The human mind typically considers any golden or sweet item as a valuable commodity. Luckily, honey possesses both of these characteristics. The Christian Bible describes heaven as “The Land of Milk and Honey.” Honey was considered the food of the gods in the age-old times. It was often offered for sacrificial purposes to the gods. From flower to IBC mixer, let’s dive into the process of producing the gods’ natural food.
Honey is produced by honeybees. They collect the nectar of flowers that’s instrumental in the production of honey. This sweet syrup is made up of 76-80% glucose, 17-20% water, wax, pollen, fructose as well as other mineral salts. The type of flower where the honeybees harvest nectar is a key factor determining the honey’s colour, composition and consistency. For instance, clover and alfalfa yield white honey, heather yields reddish-brown honey, lavender produces an amber hue, as sainfoin and acacia produce honey resembling a straw colour.
Yearly, an average-sized bee colony can yield from 27.2 kg to 45.7 kg of honey. A honeybee colony is made up of a three-tier hierarchy. Worker class bees make up almost 50,000 to 70,000 bees. They enjoy a lifespan of 3-6 weeks. During this time, each bee accumulates nearly a teaspoon of nectar. Around 1.8 kg of nectar is needed to produce half a kilogram of honey.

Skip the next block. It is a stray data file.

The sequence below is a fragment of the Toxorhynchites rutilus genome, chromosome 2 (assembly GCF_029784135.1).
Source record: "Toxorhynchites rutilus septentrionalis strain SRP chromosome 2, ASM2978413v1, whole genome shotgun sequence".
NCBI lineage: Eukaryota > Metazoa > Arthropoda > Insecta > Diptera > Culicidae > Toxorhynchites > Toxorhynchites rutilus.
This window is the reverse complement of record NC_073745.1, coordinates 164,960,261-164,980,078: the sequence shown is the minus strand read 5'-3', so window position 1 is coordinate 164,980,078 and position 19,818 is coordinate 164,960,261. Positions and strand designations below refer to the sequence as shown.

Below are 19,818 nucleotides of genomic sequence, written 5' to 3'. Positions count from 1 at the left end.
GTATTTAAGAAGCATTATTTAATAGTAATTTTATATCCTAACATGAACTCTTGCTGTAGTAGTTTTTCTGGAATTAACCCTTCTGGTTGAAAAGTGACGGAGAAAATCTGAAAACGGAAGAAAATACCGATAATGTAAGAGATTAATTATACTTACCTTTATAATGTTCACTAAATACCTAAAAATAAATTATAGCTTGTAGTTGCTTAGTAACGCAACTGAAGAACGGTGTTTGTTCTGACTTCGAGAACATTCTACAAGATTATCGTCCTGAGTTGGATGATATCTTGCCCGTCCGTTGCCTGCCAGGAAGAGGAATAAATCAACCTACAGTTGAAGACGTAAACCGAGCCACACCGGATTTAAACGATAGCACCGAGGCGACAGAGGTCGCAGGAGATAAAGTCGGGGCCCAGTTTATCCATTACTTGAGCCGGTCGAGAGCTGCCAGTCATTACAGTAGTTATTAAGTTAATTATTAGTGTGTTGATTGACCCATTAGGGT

Then, the collected nectar is drained into vacant honeycomb cells. Thereafter, the nectar is ingested by other worker bees from the honeycombs. Enzyme addition occurs during this phase. This results in the nectar ripening into honey. Once the honey ripens fully, it is drained back into the cells. Once this is done, it is sealed off as honey.
Emptying the honey is the duty of the beekeeper once a honeycomb is full of honey. Appropriate protective gear including protective gloves and a veiled helmet must be worn by the beekeeper during this process. The harvested honeycombs are put into an extractor to remove the honey. The extractor applies centrifugal force to extract honey. Honeycombs can weigh up to 2.27 kg. Honey is extracted and pushed to the extractor’s walls as it spins. Honey then slowly drips down and out of the extractor through its cone-shaped base. A spigot offers pivotal help when the honey is dripping. A honey bucket is placed beneath the valve for filtration purposes. It contains two sieves that separate the honey and wax. These sieves are soft and coarse in design.
After the extraction of honey, it makes its way to a commercial distributor. It is put into tanks for heating. These tanks heat the honey to 48.9 °C. Heating at this temperature goes on for about 24 hours. This ensures that any purities in the honey rise. After heating, elements such as bee parts and pollen will rise to the top. They are easily skimmed off within the tanks.